Despite preliminary polls showing the Scottish independence vote as too close to call, last week saw a decisive victory for keeping the nation part of the United Kingdom with a 10.6 percentage point lead. Now that the media has swung from predicting to explaining, The Guardian considers why the early polling was so far off the mark, pointing to early decisions for “no” among voters and anxiety over the economic impacts of independence.
Oxford sociologist Stephen Fisher weighed in on the post-vote analysis and pointed out two trends which help explain the outcome. First, economic concerns were closely related to decision patterns:
“…in all four councils won by Yes Scotland, unemployment rates are higher than the Scottish average… Better Together’s best results were in councils where unemployment rates were below the Scottish average.”
Second, despite widespread national conversation and high intentions to vote, actual turnout among “yes” voters wasn’t quite enough:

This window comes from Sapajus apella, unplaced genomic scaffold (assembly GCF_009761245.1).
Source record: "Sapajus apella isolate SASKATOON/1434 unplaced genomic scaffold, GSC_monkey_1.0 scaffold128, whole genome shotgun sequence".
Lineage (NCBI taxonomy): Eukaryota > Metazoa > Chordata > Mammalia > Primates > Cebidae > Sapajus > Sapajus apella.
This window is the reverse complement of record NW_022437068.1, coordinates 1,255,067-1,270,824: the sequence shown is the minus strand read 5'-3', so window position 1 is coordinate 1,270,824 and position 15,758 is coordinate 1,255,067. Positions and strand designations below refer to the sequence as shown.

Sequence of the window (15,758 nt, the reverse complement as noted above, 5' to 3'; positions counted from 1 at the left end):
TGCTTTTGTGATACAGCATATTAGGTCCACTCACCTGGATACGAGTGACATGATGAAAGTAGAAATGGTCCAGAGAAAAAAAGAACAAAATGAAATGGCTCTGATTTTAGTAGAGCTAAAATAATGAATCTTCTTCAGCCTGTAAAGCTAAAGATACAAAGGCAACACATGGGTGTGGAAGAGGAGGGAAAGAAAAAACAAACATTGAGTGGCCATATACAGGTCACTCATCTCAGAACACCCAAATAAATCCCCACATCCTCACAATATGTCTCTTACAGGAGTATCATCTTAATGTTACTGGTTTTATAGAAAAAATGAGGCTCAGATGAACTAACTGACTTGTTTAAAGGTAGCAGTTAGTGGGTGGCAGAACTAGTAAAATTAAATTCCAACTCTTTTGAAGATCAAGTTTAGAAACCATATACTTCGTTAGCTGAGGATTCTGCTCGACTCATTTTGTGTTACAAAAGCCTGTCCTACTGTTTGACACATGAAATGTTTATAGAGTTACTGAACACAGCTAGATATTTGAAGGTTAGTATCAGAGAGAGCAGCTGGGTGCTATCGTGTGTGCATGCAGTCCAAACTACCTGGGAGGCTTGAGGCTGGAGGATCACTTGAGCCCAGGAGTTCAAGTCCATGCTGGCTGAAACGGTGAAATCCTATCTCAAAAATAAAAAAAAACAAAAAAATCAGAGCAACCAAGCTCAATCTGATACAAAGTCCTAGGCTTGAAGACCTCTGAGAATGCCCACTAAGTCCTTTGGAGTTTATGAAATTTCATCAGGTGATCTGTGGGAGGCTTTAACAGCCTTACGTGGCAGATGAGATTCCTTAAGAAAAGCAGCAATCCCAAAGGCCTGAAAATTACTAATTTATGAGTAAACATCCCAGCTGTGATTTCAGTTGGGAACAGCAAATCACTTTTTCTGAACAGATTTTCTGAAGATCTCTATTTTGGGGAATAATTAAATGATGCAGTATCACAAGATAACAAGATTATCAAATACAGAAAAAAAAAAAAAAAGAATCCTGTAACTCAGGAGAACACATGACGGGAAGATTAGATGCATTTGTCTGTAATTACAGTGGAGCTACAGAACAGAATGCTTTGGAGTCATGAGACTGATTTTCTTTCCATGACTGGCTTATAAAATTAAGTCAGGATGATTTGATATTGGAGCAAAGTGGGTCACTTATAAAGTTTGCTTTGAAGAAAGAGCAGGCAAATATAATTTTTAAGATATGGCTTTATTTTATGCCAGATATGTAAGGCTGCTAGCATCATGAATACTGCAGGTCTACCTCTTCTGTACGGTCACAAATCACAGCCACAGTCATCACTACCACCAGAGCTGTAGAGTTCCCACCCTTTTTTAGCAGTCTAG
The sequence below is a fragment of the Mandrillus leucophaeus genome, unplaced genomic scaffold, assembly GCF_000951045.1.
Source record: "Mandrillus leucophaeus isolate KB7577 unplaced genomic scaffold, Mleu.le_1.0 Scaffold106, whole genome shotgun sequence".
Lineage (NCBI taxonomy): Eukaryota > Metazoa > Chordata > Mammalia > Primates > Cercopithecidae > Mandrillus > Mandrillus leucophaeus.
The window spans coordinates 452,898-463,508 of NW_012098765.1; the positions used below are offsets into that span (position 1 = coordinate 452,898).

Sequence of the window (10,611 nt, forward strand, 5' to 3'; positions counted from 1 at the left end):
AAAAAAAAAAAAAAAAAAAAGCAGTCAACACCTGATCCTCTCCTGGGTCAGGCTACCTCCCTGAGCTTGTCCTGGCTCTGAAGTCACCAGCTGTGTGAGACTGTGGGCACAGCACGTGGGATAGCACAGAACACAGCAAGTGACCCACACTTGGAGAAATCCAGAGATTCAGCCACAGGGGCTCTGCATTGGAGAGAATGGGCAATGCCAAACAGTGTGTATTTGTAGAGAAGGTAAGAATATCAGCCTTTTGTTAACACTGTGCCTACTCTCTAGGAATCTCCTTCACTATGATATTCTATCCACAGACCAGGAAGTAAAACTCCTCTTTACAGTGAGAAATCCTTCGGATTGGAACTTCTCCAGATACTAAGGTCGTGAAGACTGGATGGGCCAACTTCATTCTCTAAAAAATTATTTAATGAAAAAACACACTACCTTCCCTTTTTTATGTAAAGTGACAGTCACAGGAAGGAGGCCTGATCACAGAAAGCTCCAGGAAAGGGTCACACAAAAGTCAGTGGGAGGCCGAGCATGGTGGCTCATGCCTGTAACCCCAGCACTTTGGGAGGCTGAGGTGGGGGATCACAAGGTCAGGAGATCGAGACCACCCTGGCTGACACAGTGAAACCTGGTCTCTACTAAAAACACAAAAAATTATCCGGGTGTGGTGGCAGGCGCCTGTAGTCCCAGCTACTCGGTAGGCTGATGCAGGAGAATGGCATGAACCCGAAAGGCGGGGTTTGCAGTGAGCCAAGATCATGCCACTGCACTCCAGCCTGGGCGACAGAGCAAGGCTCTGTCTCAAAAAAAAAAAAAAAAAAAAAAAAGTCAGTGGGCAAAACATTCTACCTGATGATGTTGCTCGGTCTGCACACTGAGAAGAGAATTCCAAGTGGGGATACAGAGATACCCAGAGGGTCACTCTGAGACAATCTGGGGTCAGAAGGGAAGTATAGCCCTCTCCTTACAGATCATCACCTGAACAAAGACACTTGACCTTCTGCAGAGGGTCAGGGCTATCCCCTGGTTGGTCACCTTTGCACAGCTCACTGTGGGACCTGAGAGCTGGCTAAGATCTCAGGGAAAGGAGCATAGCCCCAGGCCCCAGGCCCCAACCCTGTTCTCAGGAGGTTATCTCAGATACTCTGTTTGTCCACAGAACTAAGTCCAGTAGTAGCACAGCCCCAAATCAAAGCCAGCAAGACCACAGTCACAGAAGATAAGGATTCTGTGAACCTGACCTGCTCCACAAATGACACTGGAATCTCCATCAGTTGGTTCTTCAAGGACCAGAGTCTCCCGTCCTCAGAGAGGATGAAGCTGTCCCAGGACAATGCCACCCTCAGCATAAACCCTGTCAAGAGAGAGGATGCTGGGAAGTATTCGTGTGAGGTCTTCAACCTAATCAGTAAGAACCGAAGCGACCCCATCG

“Only in one of the four councils where yes came on top was turnout higher than the countrywide 84.6%. This indicates that the participation among groups that tend to historically vote less (or not at all), such as younger people, the unemployed and those living in more deprived areas, where yes was theoretically strongest, while far higher than normal, was not as high as expected.”
There is plenty more work to be done before we fully understand the outcome, but these preliminary findings remind us that the key challenge for any political movement is getting enough folks to move where and when it really counts.